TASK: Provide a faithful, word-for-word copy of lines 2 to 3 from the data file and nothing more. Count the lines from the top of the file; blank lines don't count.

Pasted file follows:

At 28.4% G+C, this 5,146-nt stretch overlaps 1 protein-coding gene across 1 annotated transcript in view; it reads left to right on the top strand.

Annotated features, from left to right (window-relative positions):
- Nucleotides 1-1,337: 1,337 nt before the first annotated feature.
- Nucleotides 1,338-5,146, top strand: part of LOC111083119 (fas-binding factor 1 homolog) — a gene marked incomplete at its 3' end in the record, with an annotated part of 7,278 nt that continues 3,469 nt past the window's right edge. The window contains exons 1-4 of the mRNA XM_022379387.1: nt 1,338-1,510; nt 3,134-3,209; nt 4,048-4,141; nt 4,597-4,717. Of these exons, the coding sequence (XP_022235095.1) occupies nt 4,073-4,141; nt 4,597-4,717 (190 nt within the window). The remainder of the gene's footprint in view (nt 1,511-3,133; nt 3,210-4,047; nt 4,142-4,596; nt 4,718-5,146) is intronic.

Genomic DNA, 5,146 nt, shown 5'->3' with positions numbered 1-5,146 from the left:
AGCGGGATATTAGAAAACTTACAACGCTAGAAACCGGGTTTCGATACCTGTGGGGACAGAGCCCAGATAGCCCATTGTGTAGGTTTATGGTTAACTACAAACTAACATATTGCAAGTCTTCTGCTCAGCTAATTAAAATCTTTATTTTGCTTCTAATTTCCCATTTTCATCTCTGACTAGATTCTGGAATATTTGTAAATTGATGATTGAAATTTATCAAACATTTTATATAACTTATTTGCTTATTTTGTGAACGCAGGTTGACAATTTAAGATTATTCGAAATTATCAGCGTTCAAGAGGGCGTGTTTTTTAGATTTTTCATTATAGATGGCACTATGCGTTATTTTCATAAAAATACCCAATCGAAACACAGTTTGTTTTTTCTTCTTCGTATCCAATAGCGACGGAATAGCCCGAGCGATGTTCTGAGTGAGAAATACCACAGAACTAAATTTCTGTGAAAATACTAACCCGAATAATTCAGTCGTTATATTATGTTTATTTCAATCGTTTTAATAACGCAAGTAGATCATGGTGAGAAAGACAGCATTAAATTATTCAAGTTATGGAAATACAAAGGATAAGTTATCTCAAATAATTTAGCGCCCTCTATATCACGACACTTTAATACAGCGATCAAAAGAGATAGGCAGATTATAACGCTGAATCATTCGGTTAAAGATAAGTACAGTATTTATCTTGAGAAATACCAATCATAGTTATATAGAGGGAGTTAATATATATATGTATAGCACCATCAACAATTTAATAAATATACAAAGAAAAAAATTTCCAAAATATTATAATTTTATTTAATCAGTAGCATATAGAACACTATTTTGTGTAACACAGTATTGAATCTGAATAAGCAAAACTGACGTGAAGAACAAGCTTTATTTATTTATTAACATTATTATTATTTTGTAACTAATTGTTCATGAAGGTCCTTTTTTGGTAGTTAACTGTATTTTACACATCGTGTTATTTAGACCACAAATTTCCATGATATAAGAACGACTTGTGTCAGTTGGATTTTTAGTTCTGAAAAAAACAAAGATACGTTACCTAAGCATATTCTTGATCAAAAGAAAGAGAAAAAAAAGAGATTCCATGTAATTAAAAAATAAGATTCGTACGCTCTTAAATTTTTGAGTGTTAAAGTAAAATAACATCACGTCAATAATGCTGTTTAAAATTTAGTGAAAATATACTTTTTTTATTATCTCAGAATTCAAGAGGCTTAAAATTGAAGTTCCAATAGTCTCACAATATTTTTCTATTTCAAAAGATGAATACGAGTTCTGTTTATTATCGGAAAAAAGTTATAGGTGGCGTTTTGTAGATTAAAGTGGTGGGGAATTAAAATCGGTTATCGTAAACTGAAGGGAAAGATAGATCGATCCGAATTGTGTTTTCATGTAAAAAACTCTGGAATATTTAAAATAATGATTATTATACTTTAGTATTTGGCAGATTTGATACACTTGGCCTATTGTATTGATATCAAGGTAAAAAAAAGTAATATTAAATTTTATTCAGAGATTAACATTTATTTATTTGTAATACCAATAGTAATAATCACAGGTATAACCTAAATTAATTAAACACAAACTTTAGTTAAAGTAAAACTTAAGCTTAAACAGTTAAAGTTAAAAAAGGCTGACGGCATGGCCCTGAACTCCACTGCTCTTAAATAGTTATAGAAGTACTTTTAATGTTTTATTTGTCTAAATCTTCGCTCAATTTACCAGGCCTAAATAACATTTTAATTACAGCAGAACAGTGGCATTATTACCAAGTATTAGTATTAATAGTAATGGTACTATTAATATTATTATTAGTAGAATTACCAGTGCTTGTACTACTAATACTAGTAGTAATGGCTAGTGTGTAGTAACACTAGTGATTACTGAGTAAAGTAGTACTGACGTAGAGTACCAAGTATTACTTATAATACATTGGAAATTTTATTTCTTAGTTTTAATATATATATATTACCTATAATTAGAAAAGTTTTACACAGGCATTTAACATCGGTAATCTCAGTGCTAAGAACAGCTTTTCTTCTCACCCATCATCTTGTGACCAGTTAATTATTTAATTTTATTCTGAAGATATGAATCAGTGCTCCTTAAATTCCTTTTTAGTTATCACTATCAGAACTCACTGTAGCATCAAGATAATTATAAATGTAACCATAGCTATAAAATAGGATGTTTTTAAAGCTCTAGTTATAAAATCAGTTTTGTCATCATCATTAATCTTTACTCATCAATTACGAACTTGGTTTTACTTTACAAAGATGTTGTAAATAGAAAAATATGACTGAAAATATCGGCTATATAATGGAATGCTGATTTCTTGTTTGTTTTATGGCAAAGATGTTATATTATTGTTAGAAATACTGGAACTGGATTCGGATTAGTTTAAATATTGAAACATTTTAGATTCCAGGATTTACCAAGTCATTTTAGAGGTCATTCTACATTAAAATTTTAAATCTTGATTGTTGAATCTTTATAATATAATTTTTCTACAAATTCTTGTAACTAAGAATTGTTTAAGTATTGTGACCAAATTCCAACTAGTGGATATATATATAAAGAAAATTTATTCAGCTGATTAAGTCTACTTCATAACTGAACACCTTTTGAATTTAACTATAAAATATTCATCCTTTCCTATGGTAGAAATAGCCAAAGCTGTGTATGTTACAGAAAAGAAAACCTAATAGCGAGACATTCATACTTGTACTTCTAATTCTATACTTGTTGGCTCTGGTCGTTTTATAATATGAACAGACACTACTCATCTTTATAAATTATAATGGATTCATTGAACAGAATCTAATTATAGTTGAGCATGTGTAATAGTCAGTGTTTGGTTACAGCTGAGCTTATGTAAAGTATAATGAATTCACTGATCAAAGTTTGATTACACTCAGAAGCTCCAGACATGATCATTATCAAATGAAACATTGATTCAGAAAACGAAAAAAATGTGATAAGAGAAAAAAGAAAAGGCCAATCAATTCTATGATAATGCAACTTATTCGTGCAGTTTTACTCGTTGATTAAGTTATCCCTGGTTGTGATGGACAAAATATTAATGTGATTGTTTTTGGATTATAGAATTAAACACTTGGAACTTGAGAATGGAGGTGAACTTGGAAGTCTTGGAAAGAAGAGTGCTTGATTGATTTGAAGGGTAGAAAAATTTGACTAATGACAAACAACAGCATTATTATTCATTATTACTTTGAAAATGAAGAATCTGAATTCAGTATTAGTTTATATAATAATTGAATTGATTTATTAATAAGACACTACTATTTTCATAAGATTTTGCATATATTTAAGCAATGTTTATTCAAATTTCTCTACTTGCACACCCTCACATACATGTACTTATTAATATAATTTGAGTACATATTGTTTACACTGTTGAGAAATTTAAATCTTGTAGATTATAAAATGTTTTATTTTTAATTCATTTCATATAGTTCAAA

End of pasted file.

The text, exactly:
Annotated features, from left to right (window-relative positions):
- Nucleotides 1-1,337: 1,337 nt before the first annotated feature.